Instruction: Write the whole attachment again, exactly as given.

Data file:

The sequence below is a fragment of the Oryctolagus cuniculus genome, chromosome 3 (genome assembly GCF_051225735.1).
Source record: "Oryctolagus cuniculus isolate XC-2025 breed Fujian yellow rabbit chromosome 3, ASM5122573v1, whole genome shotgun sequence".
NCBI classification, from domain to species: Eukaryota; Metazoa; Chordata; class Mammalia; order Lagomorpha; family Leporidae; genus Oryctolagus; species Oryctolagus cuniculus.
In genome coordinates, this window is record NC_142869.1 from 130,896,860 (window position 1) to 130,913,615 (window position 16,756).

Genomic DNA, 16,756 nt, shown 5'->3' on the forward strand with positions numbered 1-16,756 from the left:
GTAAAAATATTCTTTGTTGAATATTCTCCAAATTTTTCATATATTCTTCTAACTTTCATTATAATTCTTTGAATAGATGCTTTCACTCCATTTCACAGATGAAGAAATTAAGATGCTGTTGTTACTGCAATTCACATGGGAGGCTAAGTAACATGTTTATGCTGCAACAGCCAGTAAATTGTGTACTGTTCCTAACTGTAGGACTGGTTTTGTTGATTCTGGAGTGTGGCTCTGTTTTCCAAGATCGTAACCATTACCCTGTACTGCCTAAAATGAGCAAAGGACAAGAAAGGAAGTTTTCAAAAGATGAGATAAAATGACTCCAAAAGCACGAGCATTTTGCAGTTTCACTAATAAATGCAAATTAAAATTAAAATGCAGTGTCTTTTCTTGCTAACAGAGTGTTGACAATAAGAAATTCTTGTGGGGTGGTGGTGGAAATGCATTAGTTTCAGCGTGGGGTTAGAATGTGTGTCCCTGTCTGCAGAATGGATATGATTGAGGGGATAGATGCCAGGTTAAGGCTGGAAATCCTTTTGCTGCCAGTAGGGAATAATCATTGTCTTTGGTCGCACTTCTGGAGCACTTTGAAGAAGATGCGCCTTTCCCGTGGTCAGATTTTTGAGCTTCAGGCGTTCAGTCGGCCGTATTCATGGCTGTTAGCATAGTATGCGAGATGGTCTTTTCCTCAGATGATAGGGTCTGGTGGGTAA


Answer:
The sequence below is a fragment of the Oryctolagus cuniculus genome, chromosome 3 (genome assembly GCF_051225735.1).
Source record: "Oryctolagus cuniculus isolate XC-2025 breed Fujian yellow rabbit chromosome 3, ASM5122573v1, whole genome shotgun sequence".
NCBI classification, from domain to species: Eukaryota; Metazoa; Chordata; class Mammalia; order Lagomorpha; family Leporidae; genus Oryctolagus; species Oryctolagus cuniculus.
In genome coordinates, this window is record NC_142869.1 from 130,896,860 (window position 1) to 130,913,615 (window position 16,756).

Genomic DNA, 16,756 nt, shown 5'->3' on the forward strand with positions numbered 1-16,756 from the left:
GTAAAAATATTCTTTGTTGAATATTCTCCAAATTTTTCATATATTCTTCTAACTTTCATTATAATTCTTTGAATAGATGCTTTCACTCCATTTCACAGATGAAGAAATTAAGATGCTGTTGTTACTGCAATTCACATGGGAGGCTAAGTAACATGTTTATGCTGCAACAGCCAGTAAATTGTGTACTGTTCCTAACTGTAGGACTGGTTTTGTTGATTCTGGAGTGTGGCTCTGTTTTCCAAGATCGTAACCATTACCCTGTACTGCCTAAAATGAGCAAAGGACAAGAAAGGAAGTTTTCAAAAGATGAGATAAAATGACTCCAAAAGCACGAGCATTTTGCAGTTTCACTAATAAATGCAAATTAAAATTAAAATGCAGTGTCTTTTCTTGCTAACAGAGTGTTGACAATAAGAAATTCTTGTGGGGTGGTGGTGGAAATGCATTAGTTTCAGCGTGGGGTTAGAATGTGTGTCCCTGTCTGCAGAATGGATATGATTGAGGGGATAGATGCCAGGTTAAGGCTGGAAATCCTTTTGCTGCCAGTAGGGAATAATCATTGTCTTTGGTCGCACTTCTGGAGCACTTTGAAGAAGATGCGCCTTTCCCGTGGTCAGATTTTTGAGCTTCAGGCGTTCAGTCGGCCGTATTCATGGCTGTTAGCATAGTATGCGAGATGGTCTTTTCCTCAGATGATAGGGTCTGGTGGGTAA